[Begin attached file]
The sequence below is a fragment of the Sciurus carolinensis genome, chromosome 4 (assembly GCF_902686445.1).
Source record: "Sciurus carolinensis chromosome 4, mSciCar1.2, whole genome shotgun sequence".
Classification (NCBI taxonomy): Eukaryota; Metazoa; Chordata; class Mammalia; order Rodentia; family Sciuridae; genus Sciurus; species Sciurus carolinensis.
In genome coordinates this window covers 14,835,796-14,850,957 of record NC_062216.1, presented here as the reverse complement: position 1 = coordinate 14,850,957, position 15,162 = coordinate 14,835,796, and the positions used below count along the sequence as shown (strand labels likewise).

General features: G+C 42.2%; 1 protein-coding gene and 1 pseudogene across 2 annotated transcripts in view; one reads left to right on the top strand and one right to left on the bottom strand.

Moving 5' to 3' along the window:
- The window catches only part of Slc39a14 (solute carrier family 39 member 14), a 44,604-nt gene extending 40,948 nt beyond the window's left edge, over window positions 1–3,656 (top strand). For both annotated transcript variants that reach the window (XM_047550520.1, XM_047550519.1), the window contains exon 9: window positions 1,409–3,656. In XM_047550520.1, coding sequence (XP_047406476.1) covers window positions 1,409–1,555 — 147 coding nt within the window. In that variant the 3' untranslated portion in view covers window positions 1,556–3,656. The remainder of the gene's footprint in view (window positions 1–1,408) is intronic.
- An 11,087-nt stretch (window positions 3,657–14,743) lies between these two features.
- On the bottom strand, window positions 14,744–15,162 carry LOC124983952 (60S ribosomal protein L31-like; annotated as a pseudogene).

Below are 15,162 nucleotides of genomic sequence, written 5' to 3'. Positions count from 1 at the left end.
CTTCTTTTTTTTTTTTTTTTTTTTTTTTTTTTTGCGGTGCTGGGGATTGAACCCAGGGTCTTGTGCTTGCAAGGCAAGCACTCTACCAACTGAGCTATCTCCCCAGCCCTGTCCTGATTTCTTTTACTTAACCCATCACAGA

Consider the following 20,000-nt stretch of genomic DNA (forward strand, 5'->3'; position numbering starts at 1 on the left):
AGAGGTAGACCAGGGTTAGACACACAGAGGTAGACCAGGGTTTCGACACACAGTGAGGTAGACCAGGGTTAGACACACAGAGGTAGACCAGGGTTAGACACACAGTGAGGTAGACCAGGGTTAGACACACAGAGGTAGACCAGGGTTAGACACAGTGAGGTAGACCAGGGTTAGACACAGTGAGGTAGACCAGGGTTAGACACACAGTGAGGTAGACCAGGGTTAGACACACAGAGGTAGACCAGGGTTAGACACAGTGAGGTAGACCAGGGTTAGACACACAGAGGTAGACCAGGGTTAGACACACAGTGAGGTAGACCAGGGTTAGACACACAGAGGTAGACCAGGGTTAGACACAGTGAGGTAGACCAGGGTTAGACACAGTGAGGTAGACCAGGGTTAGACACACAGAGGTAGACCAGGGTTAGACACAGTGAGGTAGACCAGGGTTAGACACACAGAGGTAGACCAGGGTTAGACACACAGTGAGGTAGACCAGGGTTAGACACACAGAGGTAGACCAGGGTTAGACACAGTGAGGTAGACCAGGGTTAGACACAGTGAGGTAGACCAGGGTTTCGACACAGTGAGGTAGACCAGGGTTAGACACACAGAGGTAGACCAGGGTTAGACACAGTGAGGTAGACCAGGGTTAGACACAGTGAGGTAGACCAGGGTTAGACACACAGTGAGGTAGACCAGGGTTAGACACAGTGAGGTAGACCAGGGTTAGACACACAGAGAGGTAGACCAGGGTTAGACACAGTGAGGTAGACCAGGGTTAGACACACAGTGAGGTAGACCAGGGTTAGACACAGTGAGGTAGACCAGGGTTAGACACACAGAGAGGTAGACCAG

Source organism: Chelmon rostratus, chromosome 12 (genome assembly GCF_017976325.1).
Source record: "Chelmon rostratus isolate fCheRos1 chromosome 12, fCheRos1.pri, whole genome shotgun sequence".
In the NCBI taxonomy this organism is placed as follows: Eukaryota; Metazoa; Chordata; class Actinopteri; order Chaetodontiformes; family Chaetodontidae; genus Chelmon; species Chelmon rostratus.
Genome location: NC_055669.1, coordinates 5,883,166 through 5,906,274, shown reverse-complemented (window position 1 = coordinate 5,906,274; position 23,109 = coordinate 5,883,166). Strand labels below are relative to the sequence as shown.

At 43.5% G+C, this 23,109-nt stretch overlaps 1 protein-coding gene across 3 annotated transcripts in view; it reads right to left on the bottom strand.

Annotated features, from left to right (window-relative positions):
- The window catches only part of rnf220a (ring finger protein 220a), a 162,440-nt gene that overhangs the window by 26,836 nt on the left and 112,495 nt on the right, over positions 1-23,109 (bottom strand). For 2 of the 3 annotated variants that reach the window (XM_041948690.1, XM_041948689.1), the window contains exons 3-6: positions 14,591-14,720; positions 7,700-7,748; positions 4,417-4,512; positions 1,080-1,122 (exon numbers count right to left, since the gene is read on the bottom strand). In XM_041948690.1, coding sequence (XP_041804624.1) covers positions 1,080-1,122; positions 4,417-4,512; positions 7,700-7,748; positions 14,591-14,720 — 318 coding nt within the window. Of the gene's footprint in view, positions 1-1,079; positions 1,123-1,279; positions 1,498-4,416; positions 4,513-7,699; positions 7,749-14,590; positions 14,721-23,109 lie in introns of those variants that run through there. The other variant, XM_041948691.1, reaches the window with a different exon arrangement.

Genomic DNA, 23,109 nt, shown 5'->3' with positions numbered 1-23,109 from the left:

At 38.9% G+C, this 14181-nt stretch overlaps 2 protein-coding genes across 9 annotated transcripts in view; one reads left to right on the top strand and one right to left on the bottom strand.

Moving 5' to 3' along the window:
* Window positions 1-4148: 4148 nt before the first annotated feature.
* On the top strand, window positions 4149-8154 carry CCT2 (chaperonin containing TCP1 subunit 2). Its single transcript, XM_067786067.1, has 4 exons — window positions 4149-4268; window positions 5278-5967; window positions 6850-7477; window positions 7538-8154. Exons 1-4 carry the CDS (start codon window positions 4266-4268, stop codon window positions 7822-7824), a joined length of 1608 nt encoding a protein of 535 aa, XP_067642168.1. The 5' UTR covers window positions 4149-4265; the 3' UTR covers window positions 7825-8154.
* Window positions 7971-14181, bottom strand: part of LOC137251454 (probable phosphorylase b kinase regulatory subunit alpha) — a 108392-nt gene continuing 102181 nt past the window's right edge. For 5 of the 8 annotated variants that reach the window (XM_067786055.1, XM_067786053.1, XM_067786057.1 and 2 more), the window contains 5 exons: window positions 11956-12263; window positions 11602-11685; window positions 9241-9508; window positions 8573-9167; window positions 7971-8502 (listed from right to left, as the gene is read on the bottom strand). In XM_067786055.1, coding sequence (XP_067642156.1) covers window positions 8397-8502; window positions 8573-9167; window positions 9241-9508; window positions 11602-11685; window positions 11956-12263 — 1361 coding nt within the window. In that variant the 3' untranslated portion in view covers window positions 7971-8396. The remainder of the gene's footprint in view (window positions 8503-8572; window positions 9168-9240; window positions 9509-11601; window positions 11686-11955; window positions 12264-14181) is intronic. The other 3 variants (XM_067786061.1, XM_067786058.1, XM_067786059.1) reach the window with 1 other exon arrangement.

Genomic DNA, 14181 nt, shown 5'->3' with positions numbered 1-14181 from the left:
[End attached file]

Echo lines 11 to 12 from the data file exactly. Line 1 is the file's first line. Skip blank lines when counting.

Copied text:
CTTCTTTTTTTTTTTTTTTTTTTTTTTTTTTTTGCGGTGCTGGGGATTGAACCCAGGGTCTTGTGCTTGCAAGGCAAGCACTCTACCAACTGAGCTATCTCCCCAGCCCTGTCCTGATTTCTTTTACTTAACCCATCACAGA

Consider the following 20,000-nt stretch of genomic DNA (forward strand, 5'->3'; position numbering starts at 1 on the left):